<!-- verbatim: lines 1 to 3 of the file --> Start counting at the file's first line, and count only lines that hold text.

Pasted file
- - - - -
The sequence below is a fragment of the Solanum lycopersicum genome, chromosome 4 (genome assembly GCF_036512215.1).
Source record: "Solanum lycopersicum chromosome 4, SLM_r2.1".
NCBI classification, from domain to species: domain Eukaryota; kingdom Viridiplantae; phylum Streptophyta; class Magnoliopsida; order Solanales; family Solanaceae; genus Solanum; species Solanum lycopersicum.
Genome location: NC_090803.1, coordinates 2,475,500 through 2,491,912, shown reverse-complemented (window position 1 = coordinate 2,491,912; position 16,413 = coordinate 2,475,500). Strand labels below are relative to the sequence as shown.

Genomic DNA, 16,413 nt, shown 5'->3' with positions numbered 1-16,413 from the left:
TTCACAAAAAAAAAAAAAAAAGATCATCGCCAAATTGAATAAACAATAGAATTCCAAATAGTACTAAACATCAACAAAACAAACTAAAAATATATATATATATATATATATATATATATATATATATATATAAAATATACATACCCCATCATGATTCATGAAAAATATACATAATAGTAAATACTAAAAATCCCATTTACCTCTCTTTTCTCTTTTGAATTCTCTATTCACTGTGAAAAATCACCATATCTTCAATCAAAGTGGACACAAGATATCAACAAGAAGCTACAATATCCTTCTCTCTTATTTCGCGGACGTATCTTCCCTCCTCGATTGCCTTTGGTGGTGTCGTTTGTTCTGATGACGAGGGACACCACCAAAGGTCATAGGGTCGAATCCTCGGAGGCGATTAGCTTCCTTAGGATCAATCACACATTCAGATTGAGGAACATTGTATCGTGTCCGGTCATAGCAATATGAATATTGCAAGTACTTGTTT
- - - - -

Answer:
The sequence below is a fragment of the Solanum lycopersicum genome, chromosome 4 (genome assembly GCF_036512215.1).
Source record: "Solanum lycopersicum chromosome 4, SLM_r2.1".
NCBI classification, from domain to species: domain Eukaryota; kingdom Viridiplantae; phylum Streptophyta; class Magnoliopsida; order Solanales; family Solanaceae; genus Solanum; species Solanum lycopersicum.